Melissa Dahl's week includes running six miles on Thursday, five on Friday, and 20 on Saturday. She's training for the New York City Marathon on Nov. 1, 2015, and as she writes for New York, she's discovered—for the second time, mind you—that there's no "happy side effect" of dramatic weight loss. In fact, she's either the same weight she was when she began training or slightly heavier. After doing a little digging, she's discovered she's far from the only marathon trainer to experience weight gain. "Sadly," she writes, it's probably not due to an increase in muscle mass, but rather the psychology of exercise. For one, people tend to overestimate how hard they are working out.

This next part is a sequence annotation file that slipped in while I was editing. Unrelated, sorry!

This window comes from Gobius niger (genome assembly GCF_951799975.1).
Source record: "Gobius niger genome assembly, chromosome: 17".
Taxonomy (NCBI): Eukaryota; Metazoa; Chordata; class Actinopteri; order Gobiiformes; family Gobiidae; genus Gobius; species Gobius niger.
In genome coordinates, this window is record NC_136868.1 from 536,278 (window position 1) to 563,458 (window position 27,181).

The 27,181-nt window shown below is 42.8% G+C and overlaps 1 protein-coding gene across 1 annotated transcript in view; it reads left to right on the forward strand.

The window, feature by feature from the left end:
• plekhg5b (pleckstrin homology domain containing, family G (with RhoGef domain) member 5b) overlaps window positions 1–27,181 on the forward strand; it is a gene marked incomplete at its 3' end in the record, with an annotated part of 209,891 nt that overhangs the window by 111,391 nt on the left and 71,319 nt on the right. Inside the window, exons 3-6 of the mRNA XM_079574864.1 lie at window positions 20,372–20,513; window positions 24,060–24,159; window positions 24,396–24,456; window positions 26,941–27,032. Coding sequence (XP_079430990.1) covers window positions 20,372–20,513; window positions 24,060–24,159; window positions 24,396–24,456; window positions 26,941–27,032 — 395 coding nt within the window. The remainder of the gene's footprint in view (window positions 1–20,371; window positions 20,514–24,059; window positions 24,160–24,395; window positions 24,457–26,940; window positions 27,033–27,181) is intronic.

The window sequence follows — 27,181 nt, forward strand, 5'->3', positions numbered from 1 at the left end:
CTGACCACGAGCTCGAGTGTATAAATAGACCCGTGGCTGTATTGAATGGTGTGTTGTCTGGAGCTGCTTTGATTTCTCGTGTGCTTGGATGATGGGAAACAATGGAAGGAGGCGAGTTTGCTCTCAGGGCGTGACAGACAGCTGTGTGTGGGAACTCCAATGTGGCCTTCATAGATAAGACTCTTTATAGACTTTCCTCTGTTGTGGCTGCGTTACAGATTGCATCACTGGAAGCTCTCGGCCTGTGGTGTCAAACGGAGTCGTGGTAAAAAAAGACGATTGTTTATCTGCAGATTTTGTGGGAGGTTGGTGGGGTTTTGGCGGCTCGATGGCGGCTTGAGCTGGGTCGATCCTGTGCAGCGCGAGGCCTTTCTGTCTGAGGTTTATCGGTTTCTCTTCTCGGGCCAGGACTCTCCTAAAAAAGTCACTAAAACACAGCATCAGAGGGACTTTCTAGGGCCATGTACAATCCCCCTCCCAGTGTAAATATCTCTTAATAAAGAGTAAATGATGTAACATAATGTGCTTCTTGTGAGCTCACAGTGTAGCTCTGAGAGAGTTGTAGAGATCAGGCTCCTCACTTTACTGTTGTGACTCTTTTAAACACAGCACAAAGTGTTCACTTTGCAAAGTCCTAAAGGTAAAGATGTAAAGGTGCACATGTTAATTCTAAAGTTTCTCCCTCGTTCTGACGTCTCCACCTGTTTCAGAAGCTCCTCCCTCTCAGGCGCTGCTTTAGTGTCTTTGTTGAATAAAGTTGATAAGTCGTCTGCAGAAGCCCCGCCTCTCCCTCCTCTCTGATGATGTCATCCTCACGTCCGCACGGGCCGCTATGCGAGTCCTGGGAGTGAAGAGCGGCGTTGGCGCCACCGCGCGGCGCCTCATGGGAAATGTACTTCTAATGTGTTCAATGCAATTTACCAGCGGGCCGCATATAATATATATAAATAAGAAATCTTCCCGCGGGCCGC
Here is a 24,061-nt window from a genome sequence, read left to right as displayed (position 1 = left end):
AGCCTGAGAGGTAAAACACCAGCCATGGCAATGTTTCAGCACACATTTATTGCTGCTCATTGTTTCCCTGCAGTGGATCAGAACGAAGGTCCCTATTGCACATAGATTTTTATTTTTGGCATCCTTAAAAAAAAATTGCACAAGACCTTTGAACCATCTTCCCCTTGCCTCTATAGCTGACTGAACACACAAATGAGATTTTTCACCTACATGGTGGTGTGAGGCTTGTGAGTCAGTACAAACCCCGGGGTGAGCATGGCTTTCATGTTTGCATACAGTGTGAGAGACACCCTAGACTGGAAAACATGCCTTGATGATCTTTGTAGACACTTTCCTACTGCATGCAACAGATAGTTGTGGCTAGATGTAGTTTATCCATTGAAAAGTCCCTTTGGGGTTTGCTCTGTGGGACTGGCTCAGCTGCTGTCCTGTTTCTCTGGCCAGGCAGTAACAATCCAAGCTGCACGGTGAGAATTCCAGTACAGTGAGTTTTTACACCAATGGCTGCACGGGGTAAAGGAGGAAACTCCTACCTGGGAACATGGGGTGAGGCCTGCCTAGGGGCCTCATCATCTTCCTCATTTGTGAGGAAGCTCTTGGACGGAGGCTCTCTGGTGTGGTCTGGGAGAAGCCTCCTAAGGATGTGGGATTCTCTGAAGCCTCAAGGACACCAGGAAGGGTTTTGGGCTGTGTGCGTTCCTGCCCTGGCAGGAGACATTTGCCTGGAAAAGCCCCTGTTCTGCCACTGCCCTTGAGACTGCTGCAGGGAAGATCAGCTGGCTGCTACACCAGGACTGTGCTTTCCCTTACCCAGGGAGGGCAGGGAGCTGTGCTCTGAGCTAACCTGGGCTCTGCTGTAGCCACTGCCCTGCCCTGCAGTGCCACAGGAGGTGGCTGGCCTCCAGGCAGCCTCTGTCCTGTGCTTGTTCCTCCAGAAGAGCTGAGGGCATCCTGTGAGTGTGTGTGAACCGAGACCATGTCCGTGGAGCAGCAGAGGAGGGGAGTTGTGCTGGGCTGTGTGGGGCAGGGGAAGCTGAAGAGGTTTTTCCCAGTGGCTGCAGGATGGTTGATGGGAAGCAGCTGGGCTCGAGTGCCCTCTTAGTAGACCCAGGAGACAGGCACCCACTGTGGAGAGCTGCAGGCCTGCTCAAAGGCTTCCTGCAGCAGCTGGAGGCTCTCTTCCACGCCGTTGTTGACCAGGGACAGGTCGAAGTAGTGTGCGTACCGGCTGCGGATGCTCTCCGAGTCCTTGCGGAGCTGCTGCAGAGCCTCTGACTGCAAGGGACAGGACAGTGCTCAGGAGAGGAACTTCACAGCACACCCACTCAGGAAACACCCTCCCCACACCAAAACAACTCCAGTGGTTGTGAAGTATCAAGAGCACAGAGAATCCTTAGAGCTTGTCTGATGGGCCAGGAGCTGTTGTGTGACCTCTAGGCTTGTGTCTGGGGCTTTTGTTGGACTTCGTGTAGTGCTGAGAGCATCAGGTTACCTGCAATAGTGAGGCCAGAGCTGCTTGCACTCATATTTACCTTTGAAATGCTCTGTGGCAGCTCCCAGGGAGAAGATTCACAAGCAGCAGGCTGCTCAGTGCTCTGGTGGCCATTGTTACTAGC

For novice marathoners, especially, just crossing the finish line is the goal, and while they manage to run far, they don't necessarily run vigorously. And then there's the whole getting-really-hungry issue that follows a long run, which is tempting to satiate with carbs. Finally, Dahl writes, thinking about exercise in terms of weight loss usually backfires; in one study, people told to do an "exercise walk" consumed more than twice as many M&Ms afterward than those told to go on a scenic one. "You'd be better off thinking of exercise as something to be enjoyed, in other words, rather than something to be suffered through," she writes. So maybe Alicia Keys, who is training for the NYC marathon as well, has it right in more ways than one by doing the run to support her charity Keep a Child Alive. She writes about her own training at Refinery29. (Check out how women are better marathon runners.)